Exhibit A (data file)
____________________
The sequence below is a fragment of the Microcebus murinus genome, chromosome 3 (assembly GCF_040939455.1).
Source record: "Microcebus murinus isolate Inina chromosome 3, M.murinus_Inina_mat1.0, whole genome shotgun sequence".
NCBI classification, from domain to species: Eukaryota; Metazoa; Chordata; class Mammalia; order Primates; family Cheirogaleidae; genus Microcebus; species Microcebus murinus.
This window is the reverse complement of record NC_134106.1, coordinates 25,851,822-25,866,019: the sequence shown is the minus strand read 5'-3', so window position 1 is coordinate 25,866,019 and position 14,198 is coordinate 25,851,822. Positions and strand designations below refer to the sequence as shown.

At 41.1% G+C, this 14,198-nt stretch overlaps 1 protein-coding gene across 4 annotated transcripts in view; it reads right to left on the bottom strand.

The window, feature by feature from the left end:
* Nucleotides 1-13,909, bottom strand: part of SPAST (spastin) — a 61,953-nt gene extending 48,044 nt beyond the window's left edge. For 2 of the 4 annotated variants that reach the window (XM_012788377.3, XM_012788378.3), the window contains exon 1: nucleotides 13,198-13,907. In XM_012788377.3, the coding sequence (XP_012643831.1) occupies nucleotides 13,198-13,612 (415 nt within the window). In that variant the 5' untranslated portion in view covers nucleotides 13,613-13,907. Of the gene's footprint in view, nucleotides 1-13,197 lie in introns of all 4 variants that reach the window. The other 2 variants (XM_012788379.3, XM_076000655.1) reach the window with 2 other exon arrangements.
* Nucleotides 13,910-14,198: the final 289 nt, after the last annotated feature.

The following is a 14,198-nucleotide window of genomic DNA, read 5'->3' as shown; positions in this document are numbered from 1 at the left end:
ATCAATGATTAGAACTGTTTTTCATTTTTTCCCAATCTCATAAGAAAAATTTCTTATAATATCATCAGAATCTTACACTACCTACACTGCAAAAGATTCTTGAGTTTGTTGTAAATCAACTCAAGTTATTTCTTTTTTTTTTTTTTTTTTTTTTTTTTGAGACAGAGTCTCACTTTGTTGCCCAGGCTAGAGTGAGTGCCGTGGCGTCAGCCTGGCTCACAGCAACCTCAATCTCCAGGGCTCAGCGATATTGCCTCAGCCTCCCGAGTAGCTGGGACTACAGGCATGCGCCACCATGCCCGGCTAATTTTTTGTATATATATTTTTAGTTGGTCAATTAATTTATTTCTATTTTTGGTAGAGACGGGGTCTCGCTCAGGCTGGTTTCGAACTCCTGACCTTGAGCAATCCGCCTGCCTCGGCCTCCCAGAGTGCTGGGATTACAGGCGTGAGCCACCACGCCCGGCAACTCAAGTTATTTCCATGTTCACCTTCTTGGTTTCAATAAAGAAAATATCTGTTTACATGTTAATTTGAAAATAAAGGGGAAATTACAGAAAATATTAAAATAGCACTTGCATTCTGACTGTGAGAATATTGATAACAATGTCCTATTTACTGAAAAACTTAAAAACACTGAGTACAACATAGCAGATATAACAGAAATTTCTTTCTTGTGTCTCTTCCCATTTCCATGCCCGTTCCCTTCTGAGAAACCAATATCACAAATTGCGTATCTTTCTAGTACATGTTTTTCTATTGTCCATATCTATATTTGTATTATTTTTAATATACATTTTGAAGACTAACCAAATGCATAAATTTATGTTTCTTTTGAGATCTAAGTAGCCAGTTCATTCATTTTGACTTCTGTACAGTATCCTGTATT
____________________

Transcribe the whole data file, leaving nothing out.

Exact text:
The sequence below is a fragment of the Microcebus murinus genome, chromosome 3 (assembly GCF_040939455.1).
Source record: "Microcebus murinus isolate Inina chromosome 3, M.murinus_Inina_mat1.0, whole genome shotgun sequence".
NCBI classification, from domain to species: Eukaryota; Metazoa; Chordata; class Mammalia; order Primates; family Cheirogaleidae; genus Microcebus; species Microcebus murinus.
This window is the reverse complement of record NC_134106.1, coordinates 25,851,822-25,866,019: the sequence shown is the minus strand read 5'-3', so window position 1 is coordinate 25,866,019 and position 14,198 is coordinate 25,851,822. Positions and strand designations below refer to the sequence as shown.

At 41.1% G+C, this 14,198-nt stretch overlaps 1 protein-coding gene across 4 annotated transcripts in view; it reads right to left on the bottom strand.

The window, feature by feature from the left end:
* Nucleotides 1-13,909, bottom strand: part of SPAST (spastin) — a 61,953-nt gene extending 48,044 nt beyond the window's left edge. For 2 of the 4 annotated variants that reach the window (XM_012788377.3, XM_012788378.3), the window contains exon 1: nucleotides 13,198-13,907. In XM_012788377.3, the coding sequence (XP_012643831.1) occupies nucleotides 13,198-13,612 (415 nt within the window). In that variant the 5' untranslated portion in view covers nucleotides 13,613-13,907. Of the gene's footprint in view, nucleotides 1-13,197 lie in introns of all 4 variants that reach the window. The other 2 variants (XM_012788379.3, XM_076000655.1) reach the window with 2 other exon arrangements.
* Nucleotides 13,910-14,198: the final 289 nt, after the last annotated feature.

The following is a 14,198-nucleotide window of genomic DNA, read 5'->3' as shown; positions in this document are numbered from 1 at the left end:
ATCAATGATTAGAACTGTTTTTCATTTTTTCCCAATCTCATAAGAAAAATTTCTTATAATATCATCAGAATCTTACACTACCTACACTGCAAAAGATTCTTGAGTTTGTTGTAAATCAACTCAAGTTATTTCTTTTTTTTTTTTTTTTTTTTTTTTTTGAGACAGAGTCTCACTTTGTTGCCCAGGCTAGAGTGAGTGCCGTGGCGTCAGCCTGGCTCACAGCAACCTCAATCTCCAGGGCTCAGCGATATTGCCTCAGCCTCCCGAGTAGCTGGGACTACAGGCATGCGCCACCATGCCCGGCTAATTTTTTGTATATATATTTTTAGTTGGTCAATTAATTTATTTCTATTTTTGGTAGAGACGGGGTCTCGCTCAGGCTGGTTTCGAACTCCTGACCTTGAGCAATCCGCCTGCCTCGGCCTCCCAGAGTGCTGGGATTACAGGCGTGAGCCACCACGCCCGGCAACTCAAGTTATTTCCATGTTCACCTTCTTGGTTTCAATAAAGAAAATATCTGTTTACATGTTAATTTGAAAATAAAGGGGAAATTACAGAAAATATTAAAATAGCACTTGCATTCTGACTGTGAGAATATTGATAACAATGTCCTATTTACTGAAAAACTTAAAAACACTGAGTACAACATAGCAGATATAACAGAAATTTCTTTCTTGTGTCTCTTCCCATTTCCATGCCCGTTCCCTTCTGAGAAACCAATATCACAAATTGCGTATCTTTCTAGTACATGTTTTTCTATTGTCCATATCTATATTTGTATTATTTTTAATATACATTTTGAAGACTAACCAAATGCATAAATTTATGTTTCTTTTGAGATCTAAGTAGCCAGTTCATTCATTTTGACTTCTGTACAGTATCCTGTATT